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People v. Myers

FEBRUARY 15, 1968.




Appeal from the Circuit Court of Macon County; the Hon. DONALD W. MORTHLAND, Judge, presiding. Affirmed.


Rehearing denied April 1, 1968.

Defendant was found guilty upon two charges of deviate sexual assault following a bench trial. Sentence was fixed at not less than 8 years nor more than 14 years.

Defendant urges that there was a failure to prove that the defendant compelled the victim to perform or submit to acts of deviate sexual conduct by force, or threat of force, so that there was no proof of guilt beyond a reasonable doubt. Chapter 38, § 11-3, Ill Rev Stats, 1965.

Defendant was jointly indicted with one Fickes for the offense at issue, but upon motion the cases were severed. We have affirmed the conviction of Fickes in 89 Ill. App.2d 300, 231 N.E.2d 602.

Lobb, upon whom the offenses were alleged to have been committed, was 18 years of age with an intelligence quotient ranging from 60 to 70. He left the 6th grade when 16 years of age. A psychiatrist classified Lobb as a mental defective, but stated no findings as to matters of emotional or social judgment. Lobb had been arrested for "grand theft."

The events at issue took place during two days when Lobb was confined in a cell block in the county jail with ten or more other prisoners. The record discloses the utter beastiality to be found in the jungles of modern society. The testimony of nine inmates in addition to Lobb and defendant, defies coherent statement of persons and times but discloses repeated acts of fellatio in groups and by individuals performed upon Lobb in the cells and in the bullpen. It appears that Fickes, the defendant and most of those confined in the tier, struck and beat Lobb as they pleased, and as a matter of sport, and he was compelled to perform degrading and humiliating acts in the presence of the group. Defendant admits the acts performed on Lobb upon two occasions, but denies that he compelled them by force, or threat of force. Rather, he insists that Lobb came to him and asked to engage in the act. Most of the witnesses testified to seeing defendant strike Lobb at various times, and that defendant participated at the time when Fickes and others compelled Lobb to engage in the acts. There is a fragment of testimony that defendant urged Fickes to cut down on the sport, but this was expressed in terms of fear that the jailer might discover the continuing orgy. Lobb was called as a witness by the defendant. He testified that during subsequent incarceration, he and defendant had become friends, and that defendant had apologized to him for what was done. He testified that while Myers did not use force or threats, the submission to defendant was forced by Fickes beating him, Lobb.

In the Committee Comments to the statute defining the offense, (Chapter 38, § 11-3, Smith-Hurd Annotated Statutes at p 593), it is stated that the force, or threat of force, in committing the offense of deviate sexual assault is generally equivalent to that required in rape. In People v. Dean, 78 Ill. App.2d 2, 223 N.E.2d 175, it was held that force used by one defendant in committing rape was attributable to other defendants who also had intercourse with the victim. The testimony of Lobb brings this prosecution within such rule.

Defendant urges that there was no evidence tending to show that Lobb resisted to the utmost of his capacity, that resistance was futile, or that he was overcome by fear. It is argued that it must be concluded that Lobb consented to the act with defendant as there was no evidence that he complained to the jailer or to a trusty.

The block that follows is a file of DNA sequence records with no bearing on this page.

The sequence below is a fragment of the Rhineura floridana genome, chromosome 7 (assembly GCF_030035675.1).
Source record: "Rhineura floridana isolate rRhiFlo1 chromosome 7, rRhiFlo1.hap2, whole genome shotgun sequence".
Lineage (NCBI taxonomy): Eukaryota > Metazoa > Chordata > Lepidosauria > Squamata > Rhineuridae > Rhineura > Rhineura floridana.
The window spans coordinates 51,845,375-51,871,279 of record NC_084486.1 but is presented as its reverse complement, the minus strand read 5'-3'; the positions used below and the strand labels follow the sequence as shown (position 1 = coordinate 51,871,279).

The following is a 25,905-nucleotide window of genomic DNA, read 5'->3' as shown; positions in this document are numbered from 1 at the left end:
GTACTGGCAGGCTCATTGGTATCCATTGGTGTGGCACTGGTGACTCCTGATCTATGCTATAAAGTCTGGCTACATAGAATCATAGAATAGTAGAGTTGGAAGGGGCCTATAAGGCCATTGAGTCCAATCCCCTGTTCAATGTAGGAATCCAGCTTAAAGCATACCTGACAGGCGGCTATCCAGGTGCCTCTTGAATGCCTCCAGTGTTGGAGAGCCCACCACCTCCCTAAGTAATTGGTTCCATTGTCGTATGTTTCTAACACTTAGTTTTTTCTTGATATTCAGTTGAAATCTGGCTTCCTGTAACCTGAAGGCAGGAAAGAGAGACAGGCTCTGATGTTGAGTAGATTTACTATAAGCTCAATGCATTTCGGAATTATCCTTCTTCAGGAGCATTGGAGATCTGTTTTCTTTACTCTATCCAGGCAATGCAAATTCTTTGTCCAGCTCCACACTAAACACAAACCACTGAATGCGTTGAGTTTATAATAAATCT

No witness testifying, except the defendant, suggests that Lobb consented, or willingly participated, in the gross maltreatment suffered at the hands of the other prisoners.

If the offense of rape is taken as an analogy, the making of a prompt complaint by a victim is not considered proof of the commission of the offense, but is an exception to the hearsay rule for the purpose of corroborating a lone witness. People v. Scott, 407 Ill. 301, 95 N.E.2d 315; People v. Finley, 22 Ill.2d 525, 177 N.E.2d 149; People v. Symons, 23 Ill.2d 126, 177 N.E.2d 185. In this case there is no necessity to corroborate a sole witness, for the whole record proves the acts charged.

Upon the issue of resistance, it is sadly demonstrated in this record that an individual's security is not protected in the county jail. Briefly summarized, its method of operation was that the deputy serving as turnkey maintained an office keeping records and operating a radio. The cell tiers were not under observation, but if the radio was not turned on too loud, or he was not using a typewriter, he could hear the calls from the cell tiers. The prisoners called frequently and if he heard a call, he might send a trusty. The defendant himself testified that a trusty observed at least a part of the treatment suffered by Lobb and laughed at the performance.

The turnkey on each shift might make a tour of the catwalk, but there was no apparent effort to observe each man in the jail. The only apparent specific observation of each man was in the morning and at night as the prisoners counted off in moving between the cell tier and the bullpen, but the turnkey was at some distance when this observation was made.

The turnkeys relied upon the "sheriff" of the tier to maintain order and report trouble. During this period, the "sheriff" was one Fickes who has been convicted on like charges. Fickes, at this trial, testified that Lobb cried for help and yelled for the turnkey only to be beaten more. Defendant, testifying in this case concerning the acts of the others, stated that ...

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